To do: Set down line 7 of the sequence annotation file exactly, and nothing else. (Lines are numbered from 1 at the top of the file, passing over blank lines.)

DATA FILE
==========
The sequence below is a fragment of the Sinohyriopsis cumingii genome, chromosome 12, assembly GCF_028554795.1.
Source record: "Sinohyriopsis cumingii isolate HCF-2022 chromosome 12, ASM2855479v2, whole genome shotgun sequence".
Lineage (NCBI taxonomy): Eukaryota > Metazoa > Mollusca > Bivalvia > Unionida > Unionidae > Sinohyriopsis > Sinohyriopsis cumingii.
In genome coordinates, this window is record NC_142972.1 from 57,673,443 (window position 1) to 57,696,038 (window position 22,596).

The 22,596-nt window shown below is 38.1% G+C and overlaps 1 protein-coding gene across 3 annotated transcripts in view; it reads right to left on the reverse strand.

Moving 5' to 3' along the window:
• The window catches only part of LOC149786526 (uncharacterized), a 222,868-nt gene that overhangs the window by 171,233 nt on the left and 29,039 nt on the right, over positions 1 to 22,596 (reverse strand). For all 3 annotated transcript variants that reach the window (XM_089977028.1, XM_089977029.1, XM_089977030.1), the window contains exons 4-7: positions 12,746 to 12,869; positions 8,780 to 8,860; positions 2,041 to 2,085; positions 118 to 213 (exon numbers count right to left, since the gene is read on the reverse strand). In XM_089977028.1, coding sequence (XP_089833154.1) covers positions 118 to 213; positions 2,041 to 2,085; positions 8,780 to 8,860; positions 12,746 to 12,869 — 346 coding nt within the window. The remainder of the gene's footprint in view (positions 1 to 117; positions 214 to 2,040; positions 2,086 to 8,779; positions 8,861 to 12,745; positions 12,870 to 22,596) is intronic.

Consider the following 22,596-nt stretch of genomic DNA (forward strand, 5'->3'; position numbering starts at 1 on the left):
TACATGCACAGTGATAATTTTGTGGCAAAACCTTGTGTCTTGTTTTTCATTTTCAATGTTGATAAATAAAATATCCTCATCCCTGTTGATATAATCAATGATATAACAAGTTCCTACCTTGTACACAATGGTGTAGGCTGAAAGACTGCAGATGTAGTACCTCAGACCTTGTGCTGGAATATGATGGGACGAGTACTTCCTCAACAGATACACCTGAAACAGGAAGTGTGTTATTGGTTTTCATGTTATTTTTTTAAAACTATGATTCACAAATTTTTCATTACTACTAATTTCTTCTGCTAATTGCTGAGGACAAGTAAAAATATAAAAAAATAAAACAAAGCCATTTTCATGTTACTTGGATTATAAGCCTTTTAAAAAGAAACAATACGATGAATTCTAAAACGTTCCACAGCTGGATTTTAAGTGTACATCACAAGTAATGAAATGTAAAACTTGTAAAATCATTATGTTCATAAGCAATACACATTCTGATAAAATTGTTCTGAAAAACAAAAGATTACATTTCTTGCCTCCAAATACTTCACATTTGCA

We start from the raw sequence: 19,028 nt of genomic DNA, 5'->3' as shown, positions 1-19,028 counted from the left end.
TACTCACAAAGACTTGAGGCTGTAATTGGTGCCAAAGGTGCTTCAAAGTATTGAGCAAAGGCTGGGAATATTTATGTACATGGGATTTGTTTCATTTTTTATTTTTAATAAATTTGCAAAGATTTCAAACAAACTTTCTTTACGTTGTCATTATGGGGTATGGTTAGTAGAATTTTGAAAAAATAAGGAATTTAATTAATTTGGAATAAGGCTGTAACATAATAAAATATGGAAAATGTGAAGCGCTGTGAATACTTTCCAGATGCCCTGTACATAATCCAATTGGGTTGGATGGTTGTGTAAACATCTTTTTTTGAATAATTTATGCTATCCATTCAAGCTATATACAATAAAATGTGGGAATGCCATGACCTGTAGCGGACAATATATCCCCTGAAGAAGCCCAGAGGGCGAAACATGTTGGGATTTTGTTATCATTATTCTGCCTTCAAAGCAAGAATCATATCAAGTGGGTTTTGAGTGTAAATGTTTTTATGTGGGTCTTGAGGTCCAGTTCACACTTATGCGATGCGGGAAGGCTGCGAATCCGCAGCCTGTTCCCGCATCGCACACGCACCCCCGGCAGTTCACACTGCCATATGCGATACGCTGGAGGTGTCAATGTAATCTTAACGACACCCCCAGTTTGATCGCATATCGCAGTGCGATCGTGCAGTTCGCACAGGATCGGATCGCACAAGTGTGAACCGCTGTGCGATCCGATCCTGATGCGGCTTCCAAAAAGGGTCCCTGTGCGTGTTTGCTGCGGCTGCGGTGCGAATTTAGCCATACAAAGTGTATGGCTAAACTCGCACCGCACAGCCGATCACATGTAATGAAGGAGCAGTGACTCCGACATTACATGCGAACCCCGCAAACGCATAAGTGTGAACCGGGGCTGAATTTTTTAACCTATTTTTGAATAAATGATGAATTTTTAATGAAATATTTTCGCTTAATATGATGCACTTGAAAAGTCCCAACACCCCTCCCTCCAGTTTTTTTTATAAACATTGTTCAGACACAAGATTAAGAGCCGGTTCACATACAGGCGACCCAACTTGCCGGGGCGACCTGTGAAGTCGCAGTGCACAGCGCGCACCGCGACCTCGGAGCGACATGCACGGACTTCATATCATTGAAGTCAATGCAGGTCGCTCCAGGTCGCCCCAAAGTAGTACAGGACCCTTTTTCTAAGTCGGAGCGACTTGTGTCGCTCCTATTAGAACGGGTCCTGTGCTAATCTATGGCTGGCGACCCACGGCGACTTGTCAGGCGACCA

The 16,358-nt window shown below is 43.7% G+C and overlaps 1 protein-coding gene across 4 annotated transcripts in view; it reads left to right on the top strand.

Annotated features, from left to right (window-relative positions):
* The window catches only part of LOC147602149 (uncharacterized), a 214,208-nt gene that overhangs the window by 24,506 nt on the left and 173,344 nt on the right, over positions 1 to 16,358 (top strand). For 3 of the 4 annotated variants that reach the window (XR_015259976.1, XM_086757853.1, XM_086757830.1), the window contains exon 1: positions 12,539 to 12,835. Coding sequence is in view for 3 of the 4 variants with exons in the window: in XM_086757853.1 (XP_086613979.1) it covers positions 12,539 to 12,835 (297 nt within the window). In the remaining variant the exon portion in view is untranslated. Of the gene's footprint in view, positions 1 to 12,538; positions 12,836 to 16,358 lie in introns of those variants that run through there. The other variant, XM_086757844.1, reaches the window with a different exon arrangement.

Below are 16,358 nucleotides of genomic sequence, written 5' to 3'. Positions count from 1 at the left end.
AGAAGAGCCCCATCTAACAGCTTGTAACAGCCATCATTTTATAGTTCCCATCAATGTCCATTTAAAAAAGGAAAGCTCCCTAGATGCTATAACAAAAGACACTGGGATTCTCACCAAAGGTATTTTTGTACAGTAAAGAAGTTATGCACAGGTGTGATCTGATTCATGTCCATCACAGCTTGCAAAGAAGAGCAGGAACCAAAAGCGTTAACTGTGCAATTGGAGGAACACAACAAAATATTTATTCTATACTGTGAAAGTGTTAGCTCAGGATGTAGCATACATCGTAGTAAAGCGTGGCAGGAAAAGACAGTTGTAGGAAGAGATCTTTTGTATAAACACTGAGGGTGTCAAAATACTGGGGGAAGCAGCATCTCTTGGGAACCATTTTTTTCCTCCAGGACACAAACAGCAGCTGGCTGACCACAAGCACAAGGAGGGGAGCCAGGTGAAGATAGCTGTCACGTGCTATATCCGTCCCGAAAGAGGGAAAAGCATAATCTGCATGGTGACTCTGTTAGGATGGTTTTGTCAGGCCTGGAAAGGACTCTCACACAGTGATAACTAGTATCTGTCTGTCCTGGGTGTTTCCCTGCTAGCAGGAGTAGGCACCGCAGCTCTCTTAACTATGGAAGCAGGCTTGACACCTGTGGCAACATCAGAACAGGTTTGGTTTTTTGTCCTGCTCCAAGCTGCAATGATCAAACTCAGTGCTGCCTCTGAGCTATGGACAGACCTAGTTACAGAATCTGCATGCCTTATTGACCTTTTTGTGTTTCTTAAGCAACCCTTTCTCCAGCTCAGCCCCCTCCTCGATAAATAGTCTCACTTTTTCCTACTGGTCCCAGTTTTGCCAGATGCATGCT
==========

• The window catches only part of LOC149786526 (uncharacterized), a 222,868-nt gene that overhangs the window by 171,233 nt on the left and 29,039 nt on the right, over positions 1 to 22,596 (reverse strand). For all 3 annotated transcript variants that reach the window (XM_089977028.1, XM_089977029.1, XM_089977030.1), the window contains exons 4-7: positions 12,746 to 12,869; positions 8,780 to 8,860; positions 2,041 to 2,085; positions 118 to 213 (exon numbers count right to left, since the gene is read on the reverse strand). In XM_089977028.1, coding sequence (XP_089833154.1) covers positions 118 to 213; positions 2,041 to 2,085; positions 8,780 to 8,860; positions 12,746 to 12,869 — 346 coding nt within the window. The remainder of the gene's footprint in view (positions 1 to 117; positions 214 to 2,040; positions 2,086 to 8,779; positions 8,861 to 12,745; positions 12,870 to 22,596) is intronic.